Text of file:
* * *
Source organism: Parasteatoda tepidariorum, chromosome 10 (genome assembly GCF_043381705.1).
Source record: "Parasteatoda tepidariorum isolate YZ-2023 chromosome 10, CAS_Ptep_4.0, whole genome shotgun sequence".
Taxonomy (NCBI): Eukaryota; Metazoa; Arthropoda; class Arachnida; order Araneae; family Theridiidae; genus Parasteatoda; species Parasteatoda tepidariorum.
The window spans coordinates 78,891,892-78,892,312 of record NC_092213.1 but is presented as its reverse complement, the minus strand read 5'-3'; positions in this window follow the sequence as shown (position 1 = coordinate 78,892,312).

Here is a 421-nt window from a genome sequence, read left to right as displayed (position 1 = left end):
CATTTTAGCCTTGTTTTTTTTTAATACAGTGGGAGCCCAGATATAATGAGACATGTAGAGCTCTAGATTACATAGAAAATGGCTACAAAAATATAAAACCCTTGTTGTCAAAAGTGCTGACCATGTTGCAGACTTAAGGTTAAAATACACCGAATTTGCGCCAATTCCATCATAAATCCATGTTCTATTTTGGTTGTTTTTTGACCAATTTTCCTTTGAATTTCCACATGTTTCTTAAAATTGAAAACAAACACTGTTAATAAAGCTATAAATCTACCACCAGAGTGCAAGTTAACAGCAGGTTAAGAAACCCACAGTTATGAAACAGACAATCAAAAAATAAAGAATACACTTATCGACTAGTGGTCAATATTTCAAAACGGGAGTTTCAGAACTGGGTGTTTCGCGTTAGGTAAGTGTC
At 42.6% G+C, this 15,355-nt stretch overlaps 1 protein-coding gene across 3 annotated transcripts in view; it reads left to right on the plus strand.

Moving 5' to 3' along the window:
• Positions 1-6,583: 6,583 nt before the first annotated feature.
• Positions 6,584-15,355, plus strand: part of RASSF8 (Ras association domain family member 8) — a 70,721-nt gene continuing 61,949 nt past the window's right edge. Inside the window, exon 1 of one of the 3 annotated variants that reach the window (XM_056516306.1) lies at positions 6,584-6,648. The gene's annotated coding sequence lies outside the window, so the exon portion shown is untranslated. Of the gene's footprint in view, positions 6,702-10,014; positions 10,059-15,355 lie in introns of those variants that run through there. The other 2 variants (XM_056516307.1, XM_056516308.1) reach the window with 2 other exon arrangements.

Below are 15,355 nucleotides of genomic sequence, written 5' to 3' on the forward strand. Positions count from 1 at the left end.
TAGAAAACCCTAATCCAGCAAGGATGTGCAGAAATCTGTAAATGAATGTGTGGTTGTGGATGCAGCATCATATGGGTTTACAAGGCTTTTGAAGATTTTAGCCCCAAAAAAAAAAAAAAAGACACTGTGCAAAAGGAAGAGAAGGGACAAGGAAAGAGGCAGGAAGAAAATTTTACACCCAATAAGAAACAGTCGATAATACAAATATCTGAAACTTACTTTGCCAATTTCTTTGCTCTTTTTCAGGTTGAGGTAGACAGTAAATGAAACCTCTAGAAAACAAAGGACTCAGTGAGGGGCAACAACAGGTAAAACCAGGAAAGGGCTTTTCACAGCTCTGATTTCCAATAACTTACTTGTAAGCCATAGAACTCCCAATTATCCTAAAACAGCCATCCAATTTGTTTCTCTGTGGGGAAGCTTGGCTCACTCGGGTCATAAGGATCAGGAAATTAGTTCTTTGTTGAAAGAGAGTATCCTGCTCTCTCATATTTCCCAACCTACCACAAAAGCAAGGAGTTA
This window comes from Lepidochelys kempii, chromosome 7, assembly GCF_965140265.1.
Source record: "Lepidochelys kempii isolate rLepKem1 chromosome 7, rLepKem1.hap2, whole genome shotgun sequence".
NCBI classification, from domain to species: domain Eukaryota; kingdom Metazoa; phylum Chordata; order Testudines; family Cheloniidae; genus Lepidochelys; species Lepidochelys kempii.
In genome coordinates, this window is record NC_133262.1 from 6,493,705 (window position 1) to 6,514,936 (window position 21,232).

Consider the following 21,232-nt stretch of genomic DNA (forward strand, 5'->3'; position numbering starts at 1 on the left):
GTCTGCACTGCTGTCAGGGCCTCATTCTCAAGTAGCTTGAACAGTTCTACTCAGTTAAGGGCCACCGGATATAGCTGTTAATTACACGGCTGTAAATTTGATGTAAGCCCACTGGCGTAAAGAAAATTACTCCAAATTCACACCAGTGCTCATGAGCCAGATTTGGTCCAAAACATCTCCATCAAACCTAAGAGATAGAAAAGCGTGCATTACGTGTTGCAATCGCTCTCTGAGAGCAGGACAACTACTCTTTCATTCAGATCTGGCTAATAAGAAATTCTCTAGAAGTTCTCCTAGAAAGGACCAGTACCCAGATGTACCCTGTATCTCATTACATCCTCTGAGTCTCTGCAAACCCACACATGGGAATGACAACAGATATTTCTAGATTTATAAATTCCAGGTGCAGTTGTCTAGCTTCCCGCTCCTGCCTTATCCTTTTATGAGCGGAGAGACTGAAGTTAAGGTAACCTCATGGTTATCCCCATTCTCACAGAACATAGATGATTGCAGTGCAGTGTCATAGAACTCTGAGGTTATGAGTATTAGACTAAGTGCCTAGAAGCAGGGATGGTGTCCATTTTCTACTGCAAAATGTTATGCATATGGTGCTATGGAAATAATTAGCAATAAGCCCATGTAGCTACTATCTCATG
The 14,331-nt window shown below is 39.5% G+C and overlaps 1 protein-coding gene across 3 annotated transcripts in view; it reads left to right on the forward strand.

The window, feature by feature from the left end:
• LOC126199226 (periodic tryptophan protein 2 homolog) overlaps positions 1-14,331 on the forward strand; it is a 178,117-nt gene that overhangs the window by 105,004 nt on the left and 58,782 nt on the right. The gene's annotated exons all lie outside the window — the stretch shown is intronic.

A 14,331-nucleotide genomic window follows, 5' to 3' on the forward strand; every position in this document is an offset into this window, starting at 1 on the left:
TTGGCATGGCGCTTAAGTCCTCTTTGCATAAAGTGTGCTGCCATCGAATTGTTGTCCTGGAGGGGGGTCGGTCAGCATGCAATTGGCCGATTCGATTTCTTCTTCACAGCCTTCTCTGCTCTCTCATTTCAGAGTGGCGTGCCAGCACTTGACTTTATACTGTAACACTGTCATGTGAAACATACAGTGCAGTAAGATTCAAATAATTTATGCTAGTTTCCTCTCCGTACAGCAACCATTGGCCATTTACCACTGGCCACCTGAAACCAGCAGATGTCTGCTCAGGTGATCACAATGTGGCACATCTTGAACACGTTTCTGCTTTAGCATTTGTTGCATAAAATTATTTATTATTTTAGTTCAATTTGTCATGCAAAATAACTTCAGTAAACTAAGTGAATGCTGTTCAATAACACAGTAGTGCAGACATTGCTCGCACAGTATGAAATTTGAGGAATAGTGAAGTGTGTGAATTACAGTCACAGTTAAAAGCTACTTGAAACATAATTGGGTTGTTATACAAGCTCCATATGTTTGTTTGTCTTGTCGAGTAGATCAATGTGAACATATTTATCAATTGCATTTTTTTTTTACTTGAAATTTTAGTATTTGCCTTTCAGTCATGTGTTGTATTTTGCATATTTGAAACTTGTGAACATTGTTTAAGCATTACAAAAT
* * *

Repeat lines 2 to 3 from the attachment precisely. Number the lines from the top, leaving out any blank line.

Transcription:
Source record: "Parasteatoda tepidariorum isolate YZ-2023 chromosome 10, CAS_Ptep_4.0, whole genome shotgun sequence".
Taxonomy (NCBI): Eukaryota; Metazoa; Arthropoda; class Arachnida; order Araneae; family Theridiidae; genus Parasteatoda; species Parasteatoda tepidariorum.